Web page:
No doubt many of you think this is a great idea, and in theory, it is, but one of the most enjoyable things about previous games was discovering new locations and enemies for yourself. Senu takes away from this experience as you can literally see the entire layout of what lies ahead instead of scouting yourself and finding the right pathway or number of guards on patrol. Using Senu certainly saves time and makes you less stressed but is something I could do without.
The main plot of Origins follows Bayek as he tries to track down and kill the men responsible for his son's death. As this is marketed as an Assassin's Creed game most of the main storyline mission involve you murdering a list of people. As each main mission requires you to be at a certain skill level you must complete a heap of side quests to attain the correct skill level. The thing about these missions is that the majority are just variations on "go to this place and fetch that thing," or "go to this place and kill this guy," over and over again. There's a real lack of creativity with most of these side quests and it feels like you're covering the same ground over and over trying to level up. It's both exhausting and rather boring and any joy you might have had completing these missions quickly evaporates.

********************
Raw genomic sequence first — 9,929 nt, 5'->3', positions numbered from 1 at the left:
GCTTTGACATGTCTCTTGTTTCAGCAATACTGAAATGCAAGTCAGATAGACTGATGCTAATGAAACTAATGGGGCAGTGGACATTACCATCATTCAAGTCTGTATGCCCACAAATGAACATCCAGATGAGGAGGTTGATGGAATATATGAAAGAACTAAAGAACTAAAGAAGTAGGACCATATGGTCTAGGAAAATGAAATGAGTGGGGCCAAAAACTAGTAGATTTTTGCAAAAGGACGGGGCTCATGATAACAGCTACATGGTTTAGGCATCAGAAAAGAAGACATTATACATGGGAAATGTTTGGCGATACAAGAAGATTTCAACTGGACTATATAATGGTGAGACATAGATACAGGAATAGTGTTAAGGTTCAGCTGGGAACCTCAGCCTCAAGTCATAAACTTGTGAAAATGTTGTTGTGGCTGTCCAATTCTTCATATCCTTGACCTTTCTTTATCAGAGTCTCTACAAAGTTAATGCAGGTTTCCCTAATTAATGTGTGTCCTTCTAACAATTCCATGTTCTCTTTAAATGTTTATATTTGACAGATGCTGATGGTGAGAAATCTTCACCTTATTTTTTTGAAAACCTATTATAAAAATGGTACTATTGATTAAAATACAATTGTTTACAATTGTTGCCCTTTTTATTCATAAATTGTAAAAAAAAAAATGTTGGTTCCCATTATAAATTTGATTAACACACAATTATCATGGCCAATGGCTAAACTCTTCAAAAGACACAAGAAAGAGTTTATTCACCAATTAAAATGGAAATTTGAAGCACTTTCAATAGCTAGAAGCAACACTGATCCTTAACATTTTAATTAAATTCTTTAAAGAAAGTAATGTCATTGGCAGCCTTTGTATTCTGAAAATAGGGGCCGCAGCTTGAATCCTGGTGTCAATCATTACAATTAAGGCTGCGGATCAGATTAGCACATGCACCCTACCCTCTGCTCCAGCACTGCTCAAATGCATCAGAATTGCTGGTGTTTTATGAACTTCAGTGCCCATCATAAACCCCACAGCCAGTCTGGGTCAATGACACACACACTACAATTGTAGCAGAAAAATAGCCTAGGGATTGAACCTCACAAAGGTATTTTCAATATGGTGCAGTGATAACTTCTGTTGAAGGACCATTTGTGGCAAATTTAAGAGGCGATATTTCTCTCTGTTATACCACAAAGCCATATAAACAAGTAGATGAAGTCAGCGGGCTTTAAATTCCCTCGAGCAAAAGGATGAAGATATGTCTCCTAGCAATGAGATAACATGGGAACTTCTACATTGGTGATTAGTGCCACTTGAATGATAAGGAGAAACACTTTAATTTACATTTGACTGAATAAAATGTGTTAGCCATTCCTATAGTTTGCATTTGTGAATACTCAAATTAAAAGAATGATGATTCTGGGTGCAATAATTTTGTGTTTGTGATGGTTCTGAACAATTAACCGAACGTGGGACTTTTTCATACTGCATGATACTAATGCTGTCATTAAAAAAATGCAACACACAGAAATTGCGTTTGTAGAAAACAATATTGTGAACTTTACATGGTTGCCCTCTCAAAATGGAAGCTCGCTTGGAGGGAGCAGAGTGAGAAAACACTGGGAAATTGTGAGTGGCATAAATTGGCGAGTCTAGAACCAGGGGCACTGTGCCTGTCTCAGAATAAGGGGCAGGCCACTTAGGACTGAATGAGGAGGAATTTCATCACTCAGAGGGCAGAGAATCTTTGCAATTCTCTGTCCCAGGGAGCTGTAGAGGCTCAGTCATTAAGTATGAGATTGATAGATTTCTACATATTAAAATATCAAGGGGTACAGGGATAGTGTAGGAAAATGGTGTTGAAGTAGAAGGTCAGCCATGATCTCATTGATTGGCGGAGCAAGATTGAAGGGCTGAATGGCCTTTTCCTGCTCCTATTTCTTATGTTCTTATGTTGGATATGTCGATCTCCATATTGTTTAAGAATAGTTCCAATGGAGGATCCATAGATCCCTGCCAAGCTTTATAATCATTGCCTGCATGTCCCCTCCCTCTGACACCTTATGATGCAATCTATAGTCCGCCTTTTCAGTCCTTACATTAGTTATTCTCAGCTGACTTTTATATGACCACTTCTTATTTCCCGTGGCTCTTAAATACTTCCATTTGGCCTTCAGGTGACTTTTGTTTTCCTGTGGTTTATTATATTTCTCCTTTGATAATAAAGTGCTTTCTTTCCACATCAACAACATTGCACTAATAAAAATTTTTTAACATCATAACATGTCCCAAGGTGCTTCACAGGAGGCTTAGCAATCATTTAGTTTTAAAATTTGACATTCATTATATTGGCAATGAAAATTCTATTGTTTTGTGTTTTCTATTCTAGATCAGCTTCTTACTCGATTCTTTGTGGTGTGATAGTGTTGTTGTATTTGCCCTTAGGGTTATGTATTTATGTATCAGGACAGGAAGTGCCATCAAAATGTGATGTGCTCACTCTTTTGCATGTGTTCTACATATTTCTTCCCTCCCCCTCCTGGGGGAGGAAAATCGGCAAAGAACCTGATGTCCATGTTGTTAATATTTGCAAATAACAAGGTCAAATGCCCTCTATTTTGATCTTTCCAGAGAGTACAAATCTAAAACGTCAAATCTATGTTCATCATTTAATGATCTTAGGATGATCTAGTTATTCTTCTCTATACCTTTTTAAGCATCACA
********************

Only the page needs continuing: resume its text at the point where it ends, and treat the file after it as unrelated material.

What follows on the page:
The ability to sneak up on players and slit their throats without them ever knowing has been an integral part of the Assassin's Creed franchise. The original game was built on stealth kills and this has been implemented and improved to varying degrees over the entires series. Origins is probably the one game stealth kills are not up to scratch. As enemies are now given different levels of skills, if your stealth skill is lower than your opponent then they can escape your attack and force you into a one-on-one fight. This renders stealth kills as fairly pointless, as in other games in the series you can sneak up behind almost anyone and kill them no matter their skill level. It does fit in with the leveling up process Origins has introduced but I for one prefer the good old days of stabbing people in the back and disappearing into the shadows before the alarm can be raised.